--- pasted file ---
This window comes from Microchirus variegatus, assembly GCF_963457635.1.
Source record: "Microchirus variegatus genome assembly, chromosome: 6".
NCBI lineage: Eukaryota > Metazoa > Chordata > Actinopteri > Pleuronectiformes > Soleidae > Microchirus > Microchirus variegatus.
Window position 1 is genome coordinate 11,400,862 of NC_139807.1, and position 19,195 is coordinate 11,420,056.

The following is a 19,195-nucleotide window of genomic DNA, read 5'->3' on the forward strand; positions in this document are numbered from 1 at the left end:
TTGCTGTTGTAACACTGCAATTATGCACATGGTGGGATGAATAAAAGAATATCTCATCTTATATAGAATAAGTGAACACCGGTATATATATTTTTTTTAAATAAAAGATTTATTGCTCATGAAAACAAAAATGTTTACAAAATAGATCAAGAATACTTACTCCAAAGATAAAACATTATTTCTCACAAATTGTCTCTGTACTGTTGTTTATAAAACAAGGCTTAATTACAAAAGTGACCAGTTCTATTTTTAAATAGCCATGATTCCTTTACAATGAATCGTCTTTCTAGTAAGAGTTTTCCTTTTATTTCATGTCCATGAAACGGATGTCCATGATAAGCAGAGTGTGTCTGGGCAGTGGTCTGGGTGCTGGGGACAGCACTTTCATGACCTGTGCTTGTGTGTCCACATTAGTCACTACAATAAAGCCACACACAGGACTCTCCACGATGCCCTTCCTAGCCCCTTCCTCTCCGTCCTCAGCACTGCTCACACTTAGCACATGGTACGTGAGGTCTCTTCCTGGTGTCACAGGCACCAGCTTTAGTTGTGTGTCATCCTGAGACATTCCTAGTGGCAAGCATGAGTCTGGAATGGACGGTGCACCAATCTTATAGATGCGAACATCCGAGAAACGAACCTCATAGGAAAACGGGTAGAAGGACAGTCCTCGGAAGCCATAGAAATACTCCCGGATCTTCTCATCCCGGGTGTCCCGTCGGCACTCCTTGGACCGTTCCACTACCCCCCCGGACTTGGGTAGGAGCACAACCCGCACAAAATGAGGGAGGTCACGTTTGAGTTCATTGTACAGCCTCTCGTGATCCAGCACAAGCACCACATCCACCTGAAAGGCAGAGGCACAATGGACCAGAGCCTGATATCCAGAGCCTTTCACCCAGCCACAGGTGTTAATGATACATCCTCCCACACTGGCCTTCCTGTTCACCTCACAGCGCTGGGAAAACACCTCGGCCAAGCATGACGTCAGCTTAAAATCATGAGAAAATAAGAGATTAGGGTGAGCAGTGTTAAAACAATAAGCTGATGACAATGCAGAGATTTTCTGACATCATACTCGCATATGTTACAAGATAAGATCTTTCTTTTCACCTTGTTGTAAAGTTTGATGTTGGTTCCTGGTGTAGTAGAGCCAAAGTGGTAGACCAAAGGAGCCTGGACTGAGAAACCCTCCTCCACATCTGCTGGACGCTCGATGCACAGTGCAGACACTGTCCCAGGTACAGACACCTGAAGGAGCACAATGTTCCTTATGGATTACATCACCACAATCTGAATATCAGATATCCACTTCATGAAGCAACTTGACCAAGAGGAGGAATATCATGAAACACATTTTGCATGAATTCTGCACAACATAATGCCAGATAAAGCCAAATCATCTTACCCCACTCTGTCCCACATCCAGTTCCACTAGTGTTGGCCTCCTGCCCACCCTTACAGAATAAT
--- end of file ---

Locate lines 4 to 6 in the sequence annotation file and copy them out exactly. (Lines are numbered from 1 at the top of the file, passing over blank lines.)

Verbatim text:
Window position 1 is genome coordinate 11,400,862 of NC_139807.1, and position 19,195 is coordinate 11,420,056.

The following is a 19,195-nucleotide window of genomic DNA, read 5'->3' on the forward strand; positions in this document are numbered from 1 at the left end:
TTGCTGTTGTAACACTGCAATTATGCACATGGTGGGATGAATAAAAGAATATCTCATCTTATATAGAATAAGTGAACACCGGTATATATATTTTTTTTAAATAAAAGATTTATTGCTCATGAAAACAAAAATGTTTACAAAATAGATCAAGAATACTTACTCCAAAGATAAAACATTATTTCTCACAAATTGTCTCTGTACTGTTGTTTATAAAACAAGGCTTAATTACAAAAGTGACCAGTTCTATTTTTAAATAGCCATGATTCCTTTACAATGAATCGTCTTTCTAGTAAGAGTTTTCCTTTTATTTCATGTCCATGAAACGGATGTCCATGATAAGCAGAGTGTGTCTGGGCAGTGGTCTGGGTGCTGGGGACAGCACTTTCATGACCTGTGCTTGTGTGTCCACATTAGTCACTACAATAAAGCCACACACAGGACTCTCCACGATGCCCTTCCTAGCCCCTTCCTCTCCGTCCTCAGCACTGCTCACACTTAGCACATGGTACGTGAGGTCTCTTCCTGGTGTCACAGGCACCAGCTTTAGTTGTGTGTCATCCTGAGACATTCCTAGTGGCAAGCATGAGTCTGGAATGGACGGTGCACCAATCTTATAGATGCGAACATCCGAGAAACGAACCTCATAGGAAAACGGGTAGAAGGACAGTCCTCGGAAGCCATAGAAATACTCCCGGATCTTCTCATCCCGGGTGTCCCGTCGGCACTCCTTGGACCGTTCCACTACCCCCCCGGACTTGGGTAGGAGCACAACCCGCACAAAATGAGGGAGGTCACGTTTGAGTTCATTGTACAGCCTCTCGTGATCCAGCACAAGCACCACATCCACCTGAAAGGCAGAGGCACAATGGACCAGAGCCTGATATCCAGAGCCTTTCACCCAGCCACAGGTGTTAATGATACATCCTCCCACACTGGCCTTCCTGTTCACCTCACAGCGCTGGGAAAACACCTCGGCCAAGCATGACGTCAGCTTAAAATCATGAGAAAATAAGAGATTAGGGTGAGCAGTGTTAAAACAATAAGCTGATGACAATGCAGAGATTTTCTGACATCATACTCGCATATGTTACAAGATAAGATCTTTCTTTTCACCTTGTTGTAAAGTTTGATGTTGGTTCCTGGTGTAGTAGAGCCAAAGTGGTAGACCAAAGGAGCCTGGACTGAGAAACCCTCCTCCACATCTGCTGGACGCTCGATGCACAGTGCAGACACTGTCCCAGGTACAGACACCTGAAGGAGCACAATGTTCCTTATGGATTACATCACCACAATCTGAATATCAGATATCCACTTCATGAAGCAACTTGACCAAGAGGAGGAATATCATGAAACACATTTTGCATGAATTCTGCACAACATAATGCCAGATAAAGCCAAATCATCTTACCCCACTCTGTCCCACATCCAGTTCCACTAGTGTTGGCCTCCTGCCCACCCTTACAGAATAAT